"You're my rock, and you know that. We've had quite an adventure," Gilmour told her husband. "I can't wait to see what our next chapter looks like and, what we do, who knows?"
A champagne toast from William J. Martin, who retired as senior vice president, closes out the evening. "People are using words like 'legacy.' I heard tonight – twice – 'transformational leadership,'" said Martin, cited by Gilmour on the list of men who made her a better person and administrator. "Wow! Those are powerful words, Davie, and they're about you. But they're entirely appropriate, given the magnitude of the accomplishments that you've had here. So, as you go to your retirement, what I wish for you – what I think everybody here wishes for you – is enrichment; fulfillment; dare I say, relaxation. And we hope that they accrue to you in proportionate magnitude to the accomplishments that you've had as a president."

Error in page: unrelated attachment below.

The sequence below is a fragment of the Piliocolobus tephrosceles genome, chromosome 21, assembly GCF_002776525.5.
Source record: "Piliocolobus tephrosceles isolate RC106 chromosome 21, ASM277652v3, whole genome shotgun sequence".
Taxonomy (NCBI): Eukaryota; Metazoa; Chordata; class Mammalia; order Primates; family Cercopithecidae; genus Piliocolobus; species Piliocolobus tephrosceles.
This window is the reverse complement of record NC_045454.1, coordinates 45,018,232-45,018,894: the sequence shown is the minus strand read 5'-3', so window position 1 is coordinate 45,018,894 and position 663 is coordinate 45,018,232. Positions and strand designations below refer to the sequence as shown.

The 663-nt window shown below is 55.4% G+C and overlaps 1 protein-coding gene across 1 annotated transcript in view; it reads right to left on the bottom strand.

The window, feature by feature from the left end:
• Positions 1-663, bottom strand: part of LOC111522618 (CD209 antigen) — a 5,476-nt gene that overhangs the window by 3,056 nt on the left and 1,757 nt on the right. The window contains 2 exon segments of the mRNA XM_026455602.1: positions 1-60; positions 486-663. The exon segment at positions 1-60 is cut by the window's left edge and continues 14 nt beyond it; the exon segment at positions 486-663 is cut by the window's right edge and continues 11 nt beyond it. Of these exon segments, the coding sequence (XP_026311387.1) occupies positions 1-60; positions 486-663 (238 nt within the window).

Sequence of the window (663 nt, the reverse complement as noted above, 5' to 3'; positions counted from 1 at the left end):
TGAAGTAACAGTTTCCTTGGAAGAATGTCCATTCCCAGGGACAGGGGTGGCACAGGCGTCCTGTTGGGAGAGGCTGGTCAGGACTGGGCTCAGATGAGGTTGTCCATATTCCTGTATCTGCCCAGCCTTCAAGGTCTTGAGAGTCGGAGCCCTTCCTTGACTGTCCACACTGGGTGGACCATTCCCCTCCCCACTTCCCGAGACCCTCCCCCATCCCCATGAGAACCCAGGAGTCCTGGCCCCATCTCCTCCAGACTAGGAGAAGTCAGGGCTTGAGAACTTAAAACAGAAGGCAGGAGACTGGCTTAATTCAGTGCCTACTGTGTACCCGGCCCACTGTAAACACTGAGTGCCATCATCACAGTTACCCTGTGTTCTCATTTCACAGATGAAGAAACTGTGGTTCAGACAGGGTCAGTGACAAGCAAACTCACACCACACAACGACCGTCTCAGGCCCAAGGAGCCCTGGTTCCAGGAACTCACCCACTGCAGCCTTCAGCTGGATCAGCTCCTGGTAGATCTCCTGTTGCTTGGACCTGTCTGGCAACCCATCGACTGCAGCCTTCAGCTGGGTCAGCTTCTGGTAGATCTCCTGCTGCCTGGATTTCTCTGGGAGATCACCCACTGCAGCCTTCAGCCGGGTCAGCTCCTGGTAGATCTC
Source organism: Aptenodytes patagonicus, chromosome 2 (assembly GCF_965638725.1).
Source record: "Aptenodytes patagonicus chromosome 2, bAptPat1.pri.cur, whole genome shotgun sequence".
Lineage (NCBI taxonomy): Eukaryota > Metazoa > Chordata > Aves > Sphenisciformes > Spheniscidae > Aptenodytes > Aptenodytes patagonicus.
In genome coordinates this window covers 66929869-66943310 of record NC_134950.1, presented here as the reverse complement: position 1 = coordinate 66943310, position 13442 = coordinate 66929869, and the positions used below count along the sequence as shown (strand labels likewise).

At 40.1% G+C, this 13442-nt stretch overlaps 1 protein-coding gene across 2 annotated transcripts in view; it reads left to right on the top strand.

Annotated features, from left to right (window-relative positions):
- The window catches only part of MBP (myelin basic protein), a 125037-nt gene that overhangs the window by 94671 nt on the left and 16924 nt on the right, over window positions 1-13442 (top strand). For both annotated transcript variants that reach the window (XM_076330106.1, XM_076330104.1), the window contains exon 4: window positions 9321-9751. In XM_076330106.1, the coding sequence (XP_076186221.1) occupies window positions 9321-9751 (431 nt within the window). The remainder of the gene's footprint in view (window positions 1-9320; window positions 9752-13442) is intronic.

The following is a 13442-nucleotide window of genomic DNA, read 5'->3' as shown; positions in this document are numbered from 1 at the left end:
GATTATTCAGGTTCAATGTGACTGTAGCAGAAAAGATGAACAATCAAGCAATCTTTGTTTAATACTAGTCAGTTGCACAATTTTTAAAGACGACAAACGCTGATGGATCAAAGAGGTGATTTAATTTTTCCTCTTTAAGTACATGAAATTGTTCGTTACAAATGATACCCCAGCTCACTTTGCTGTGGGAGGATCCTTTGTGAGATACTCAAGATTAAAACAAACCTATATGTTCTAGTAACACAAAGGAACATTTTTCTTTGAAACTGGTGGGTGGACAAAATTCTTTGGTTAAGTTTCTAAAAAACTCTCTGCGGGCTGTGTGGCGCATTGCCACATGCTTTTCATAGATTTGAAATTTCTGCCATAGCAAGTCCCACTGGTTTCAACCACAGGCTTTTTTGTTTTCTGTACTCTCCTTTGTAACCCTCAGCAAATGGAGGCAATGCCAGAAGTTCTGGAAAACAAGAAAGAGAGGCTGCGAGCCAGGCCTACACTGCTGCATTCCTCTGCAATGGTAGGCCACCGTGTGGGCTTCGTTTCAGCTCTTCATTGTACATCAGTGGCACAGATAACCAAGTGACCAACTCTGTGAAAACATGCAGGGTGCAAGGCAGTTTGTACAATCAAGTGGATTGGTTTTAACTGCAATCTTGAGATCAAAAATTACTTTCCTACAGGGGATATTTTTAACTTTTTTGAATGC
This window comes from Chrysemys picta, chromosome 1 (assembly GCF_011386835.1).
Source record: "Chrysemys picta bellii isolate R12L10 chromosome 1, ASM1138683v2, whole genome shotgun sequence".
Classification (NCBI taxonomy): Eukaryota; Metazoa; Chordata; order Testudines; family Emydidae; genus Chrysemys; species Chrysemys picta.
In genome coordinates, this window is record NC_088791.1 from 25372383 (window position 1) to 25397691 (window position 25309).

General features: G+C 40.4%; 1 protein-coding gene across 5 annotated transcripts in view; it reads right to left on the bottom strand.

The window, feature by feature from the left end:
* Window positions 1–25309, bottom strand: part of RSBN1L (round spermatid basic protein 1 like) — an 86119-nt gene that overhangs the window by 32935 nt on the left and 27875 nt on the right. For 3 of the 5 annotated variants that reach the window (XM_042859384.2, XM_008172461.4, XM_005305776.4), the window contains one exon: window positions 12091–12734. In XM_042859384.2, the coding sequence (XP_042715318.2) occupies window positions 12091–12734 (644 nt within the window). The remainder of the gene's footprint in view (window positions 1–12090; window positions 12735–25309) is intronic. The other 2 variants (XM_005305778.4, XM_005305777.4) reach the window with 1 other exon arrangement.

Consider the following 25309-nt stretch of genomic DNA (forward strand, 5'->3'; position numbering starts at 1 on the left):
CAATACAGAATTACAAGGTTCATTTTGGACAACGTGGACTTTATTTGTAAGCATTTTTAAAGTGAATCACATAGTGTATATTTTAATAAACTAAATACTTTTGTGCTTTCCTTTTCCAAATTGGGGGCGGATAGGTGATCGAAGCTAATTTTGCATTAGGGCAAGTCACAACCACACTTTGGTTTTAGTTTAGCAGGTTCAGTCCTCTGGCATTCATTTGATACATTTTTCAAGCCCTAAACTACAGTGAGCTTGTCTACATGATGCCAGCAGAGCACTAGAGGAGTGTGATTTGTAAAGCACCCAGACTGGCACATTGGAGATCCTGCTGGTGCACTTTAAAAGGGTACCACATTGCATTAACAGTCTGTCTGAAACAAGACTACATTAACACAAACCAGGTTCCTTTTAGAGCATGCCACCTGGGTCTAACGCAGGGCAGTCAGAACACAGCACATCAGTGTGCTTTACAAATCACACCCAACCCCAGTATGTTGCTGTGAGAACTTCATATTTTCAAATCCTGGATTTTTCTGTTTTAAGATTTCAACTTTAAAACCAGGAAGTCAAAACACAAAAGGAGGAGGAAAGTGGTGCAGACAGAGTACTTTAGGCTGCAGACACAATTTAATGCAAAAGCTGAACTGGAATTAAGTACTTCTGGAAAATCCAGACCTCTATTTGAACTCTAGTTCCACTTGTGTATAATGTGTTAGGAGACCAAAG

State Sen. Gene Yaw, who chairs the college's Board of Directors, shares legislative citations from Harrisburg in appreciation of Gilmour's "exemplary dedication to duty." (Photo by Becky J. Shaner, senior manager of donor relations and special events)
Obviously overcoming "the butterflies in (her) stomach" that accompanied their first meeting, Telesky embraces a new advocate and friend. (Photo by Becky J. Shaner)
Centerpieces by Karen R. Ruhl, an award-winning horticulture instructor, topped off by a metal rose, grace each table ...
The Reeds welcome guests as they exit the elevator to the library's second floor.
Where in the world have Penn College students traveled? An interactive map tells the tale! (Guests could also pinpoint the places they've been, as well as everywhere their bucket lists may transport them.)